Townshend waited, hoping for relief. Three attempts at rescue were defeated with great loss of life, and some twenty-four thousand soldiers were killed. The floods returned, cutting off the town, and the original supply of two months’ food was completely exhausted. After the Turks refused an offer of two million pounds to release the army, Townshend was forced to surrender on April 29, 1916. Townshend’s troops were humiliated: They were marched through Baghdad and beaten before being shipped off to prisoner-of-war camps, from which one-third never returned. Townshend himself was interned in the Bosporous until the war’s end, when the Turks used him to negotiate the terms of their surrender.

On July 20, 1916, British prime minister H. H. Asquith promised an inquiry into the defeat. Nixon resigned, ostensibly on the grounds of ill health, but his military career was in ruins. The ensuing report criticized him severely, and Sir Frederick Stanley Maude was given full command in August, 1916. Maude and his division had come from the Dardanelles through Egypt in February, and he spent three months attempting to unify the disheartened troops that remained in Mesopotamia.

By this time, Russian successes around Erzurum (in modern-day Turkey) were pulling Turkish troops away from the area, and on December 12, 1916, Maude began a series of cautious advances along the Tigris. By now he had eight new gunboats and armored steamboats to accompany his land forces, and Al-Kut was recaptured on February 24, 1917. The addition of British reinforcements and the loss of Turkish troops to fights in the north meant that the Sixth Division of the Turkish army under Halil Paşa was outnumbered four to one. Maude was unopposed as he captured Baghdad on March 11, 1917, but future progress was slowed as troops were sent to fight the Turks in Palestine.

Maude died of cholera in November, and his immediate subordinate, General William Raine Marshall, took command. Marshall divided his force of three hundred thousand into three sections: one column directed toward Baquba, Iraq, and then east into northern Persia and north toward Kirkuk, Iraq; one column along the Euphrates toward Falluja, Iraq; and the third and main thrust northward through the Iraqi cities of Samara and Tikrit to Mosul. Although the Turks were weakening, the Russian Revolution had caused a collapse on the Anatolian front, and Turkish forces had been able to move south. Kirkuk, an important oil center, was captured on May 7, 1918, but the advance on Mosul occurred with painful slowness. Samara fell in April and was followed by Ramadi and Tikrit in the autumn, but Mosul itself was not captured until November 3, 1918, shortly after the Anglo-Turkish Armistice of October 20, 1918.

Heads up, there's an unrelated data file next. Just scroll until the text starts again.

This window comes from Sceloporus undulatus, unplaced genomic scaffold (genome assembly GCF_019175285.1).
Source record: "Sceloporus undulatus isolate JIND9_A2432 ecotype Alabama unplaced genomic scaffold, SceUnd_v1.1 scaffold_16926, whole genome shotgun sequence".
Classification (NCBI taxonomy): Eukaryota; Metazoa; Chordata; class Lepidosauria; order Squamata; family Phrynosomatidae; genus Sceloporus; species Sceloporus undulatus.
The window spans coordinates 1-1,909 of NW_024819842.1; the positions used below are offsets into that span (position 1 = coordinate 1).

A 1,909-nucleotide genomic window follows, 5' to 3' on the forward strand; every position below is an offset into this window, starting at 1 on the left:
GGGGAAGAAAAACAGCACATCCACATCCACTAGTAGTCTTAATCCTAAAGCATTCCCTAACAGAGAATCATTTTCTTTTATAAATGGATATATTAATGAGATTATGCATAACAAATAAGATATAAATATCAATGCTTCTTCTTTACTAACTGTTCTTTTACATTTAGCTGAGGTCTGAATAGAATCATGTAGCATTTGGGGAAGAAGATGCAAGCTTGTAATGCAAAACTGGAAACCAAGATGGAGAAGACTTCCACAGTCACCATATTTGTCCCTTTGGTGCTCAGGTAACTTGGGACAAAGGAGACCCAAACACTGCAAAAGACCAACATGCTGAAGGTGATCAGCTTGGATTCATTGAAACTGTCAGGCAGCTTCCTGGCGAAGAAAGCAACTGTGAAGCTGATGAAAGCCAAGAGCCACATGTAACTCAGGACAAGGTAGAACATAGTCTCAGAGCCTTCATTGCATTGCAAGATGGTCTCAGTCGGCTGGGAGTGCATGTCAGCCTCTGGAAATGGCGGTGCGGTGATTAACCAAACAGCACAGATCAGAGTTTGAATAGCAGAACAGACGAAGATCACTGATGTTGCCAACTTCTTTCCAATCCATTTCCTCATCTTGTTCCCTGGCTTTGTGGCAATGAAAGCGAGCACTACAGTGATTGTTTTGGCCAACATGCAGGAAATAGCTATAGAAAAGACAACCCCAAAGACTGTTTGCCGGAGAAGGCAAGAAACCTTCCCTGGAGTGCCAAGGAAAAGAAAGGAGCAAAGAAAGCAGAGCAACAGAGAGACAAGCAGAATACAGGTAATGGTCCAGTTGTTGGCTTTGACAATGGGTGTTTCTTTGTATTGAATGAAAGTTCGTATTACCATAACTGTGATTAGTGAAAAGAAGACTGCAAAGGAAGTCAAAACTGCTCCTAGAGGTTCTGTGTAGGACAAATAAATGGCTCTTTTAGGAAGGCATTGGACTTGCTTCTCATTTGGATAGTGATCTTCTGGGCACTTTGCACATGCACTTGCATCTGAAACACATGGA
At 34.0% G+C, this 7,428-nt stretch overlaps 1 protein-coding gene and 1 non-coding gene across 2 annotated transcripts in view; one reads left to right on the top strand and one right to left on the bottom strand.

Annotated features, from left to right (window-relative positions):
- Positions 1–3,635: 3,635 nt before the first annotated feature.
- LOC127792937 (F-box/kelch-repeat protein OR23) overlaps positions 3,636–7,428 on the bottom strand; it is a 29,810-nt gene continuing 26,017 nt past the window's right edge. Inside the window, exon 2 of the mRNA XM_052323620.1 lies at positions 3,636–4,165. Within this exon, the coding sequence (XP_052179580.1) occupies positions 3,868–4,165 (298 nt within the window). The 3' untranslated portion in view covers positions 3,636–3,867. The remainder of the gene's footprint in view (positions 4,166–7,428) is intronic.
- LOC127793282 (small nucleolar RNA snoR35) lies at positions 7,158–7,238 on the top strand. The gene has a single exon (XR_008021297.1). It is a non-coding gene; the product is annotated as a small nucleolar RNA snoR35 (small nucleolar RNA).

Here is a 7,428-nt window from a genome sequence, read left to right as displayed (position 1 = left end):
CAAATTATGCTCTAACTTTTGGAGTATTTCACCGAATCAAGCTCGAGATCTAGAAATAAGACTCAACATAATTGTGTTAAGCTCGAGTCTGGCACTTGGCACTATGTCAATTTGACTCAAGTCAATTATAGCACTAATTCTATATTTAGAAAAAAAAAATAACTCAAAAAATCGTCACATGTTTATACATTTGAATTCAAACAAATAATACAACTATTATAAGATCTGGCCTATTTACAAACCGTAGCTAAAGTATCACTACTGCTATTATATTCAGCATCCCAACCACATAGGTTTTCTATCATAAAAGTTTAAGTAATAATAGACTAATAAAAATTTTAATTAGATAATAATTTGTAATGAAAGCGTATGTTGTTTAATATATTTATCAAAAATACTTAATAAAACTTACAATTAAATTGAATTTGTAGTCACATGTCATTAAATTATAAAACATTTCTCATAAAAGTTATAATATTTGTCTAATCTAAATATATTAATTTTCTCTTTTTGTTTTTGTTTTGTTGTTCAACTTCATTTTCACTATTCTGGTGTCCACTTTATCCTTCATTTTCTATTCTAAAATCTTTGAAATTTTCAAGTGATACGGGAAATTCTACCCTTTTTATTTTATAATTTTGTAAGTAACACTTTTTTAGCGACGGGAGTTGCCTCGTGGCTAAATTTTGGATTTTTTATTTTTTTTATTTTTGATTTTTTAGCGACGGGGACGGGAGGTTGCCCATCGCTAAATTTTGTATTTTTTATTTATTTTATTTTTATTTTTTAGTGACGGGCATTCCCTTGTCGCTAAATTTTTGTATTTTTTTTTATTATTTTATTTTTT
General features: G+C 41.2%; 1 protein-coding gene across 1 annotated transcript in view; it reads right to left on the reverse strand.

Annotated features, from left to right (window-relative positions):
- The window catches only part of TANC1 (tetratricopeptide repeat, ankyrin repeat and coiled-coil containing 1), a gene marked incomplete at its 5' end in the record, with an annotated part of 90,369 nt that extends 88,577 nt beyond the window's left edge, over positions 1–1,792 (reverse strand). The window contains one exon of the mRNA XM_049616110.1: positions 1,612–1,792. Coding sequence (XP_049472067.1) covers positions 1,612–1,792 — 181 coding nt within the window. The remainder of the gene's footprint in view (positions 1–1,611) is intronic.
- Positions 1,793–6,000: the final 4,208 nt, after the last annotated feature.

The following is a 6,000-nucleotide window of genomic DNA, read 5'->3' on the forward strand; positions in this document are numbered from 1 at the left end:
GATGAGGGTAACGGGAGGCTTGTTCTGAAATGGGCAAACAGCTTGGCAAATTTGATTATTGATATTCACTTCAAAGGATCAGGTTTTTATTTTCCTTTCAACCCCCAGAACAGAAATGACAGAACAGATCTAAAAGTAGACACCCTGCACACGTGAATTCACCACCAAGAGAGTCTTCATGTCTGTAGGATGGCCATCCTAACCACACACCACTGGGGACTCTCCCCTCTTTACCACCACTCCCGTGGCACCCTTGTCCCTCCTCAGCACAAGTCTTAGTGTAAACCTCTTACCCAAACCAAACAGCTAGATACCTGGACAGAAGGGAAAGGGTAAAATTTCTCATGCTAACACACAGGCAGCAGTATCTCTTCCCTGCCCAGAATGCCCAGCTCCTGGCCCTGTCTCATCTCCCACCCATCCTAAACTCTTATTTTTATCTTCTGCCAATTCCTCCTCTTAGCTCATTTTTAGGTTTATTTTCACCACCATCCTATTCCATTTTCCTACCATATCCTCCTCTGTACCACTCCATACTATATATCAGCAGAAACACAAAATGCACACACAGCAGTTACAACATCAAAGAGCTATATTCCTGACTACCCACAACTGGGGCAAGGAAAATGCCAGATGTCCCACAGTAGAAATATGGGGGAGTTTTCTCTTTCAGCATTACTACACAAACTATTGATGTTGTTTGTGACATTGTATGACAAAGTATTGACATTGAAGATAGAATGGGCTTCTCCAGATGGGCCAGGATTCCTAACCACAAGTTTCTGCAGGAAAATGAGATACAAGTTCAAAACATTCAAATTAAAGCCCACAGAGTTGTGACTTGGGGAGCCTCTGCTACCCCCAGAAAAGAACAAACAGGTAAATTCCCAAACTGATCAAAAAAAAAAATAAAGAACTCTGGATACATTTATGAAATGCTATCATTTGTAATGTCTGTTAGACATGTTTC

Significance

The Ottoman campaign was successful in its attempt to secure Britain’s oil supplies: By the war’s end, all Iraqi oil fields were in British hands, and Britain had been awarded protectorate rights over Mesopotamia (which was renamed Iraq) as well as the southern fields in Persia. The British defeat at Al-Kut had reinforced the greater Gallipoli defeat, which could have sparked an Arab reaction against the Allies. Fortunately, this did not happen. Thus, by the end of the war, the British Empire had secured its access to the east, created a semicircle of control around the Indian Ocean, and conquered the threat of Russian dominance to the north through Afghanistan and northern Persia. World War I (1914-1918)[World War 01];Ottoman campaign

Further Reading
  • citation-type="booksimple"

    xlink:type="simple">Barker, A. J. The Neglected War: Mesopotamia,1914-1918. London: Faber, 1967. This is the definitive historical account of the campaign.
  • citation-type="booksimple"

    xlink:type="simple">_______. Townshend of Kut: A Biography of Major-General Sir Charles Townshend. London: Cassell, 1967. A good summary of the surrender at Al-Kut. This version is somewhat more sympathetic toward Townshend than other accounts.
  • citation-type="booksimple"

    xlink:type="simple">Carver, Michael. The National Army Museum Book of the Turkish Front, 1914-1918: The Campaigns of Gallipoli, Mesopotamia, and Palestine. London: Sidgwick & Jackson, 2003. Account draws on the letters, diaries, and other papers of those involved. Carver demonstrates both the incompetence of the commanders and the endurance of the common soldiers.
  • citation-type="booksimple"

    xlink:type="simple">Moberly, Frederick James. The Campaign in Mesopotamia. 4 vols. London: Her Majesty’s Stationery Office, 1923-1927. These volumes comprise the full collection of official historical documents relating to the campaign.
  • citation-type="booksimple"

    xlink:type="simple">Stevenson, David. The History of the First World War, 1914-1918. New York: Penguin Books, 2005. Comprehensive volume on the war puts the Mesopotamian campaign in context.

Oil Is Discovered in Persia

World War I

Great Britain and France Sign the San Remo Agreement

Great Iraqi Revolt

Cyprus Becomes a British Crown Colony

Treaty of Ankara

Oil Companies Cooperate in a Cartel Covering the Middle East

Rise of Commercial Oil Industry in Saudi Arabia

Categories: History Content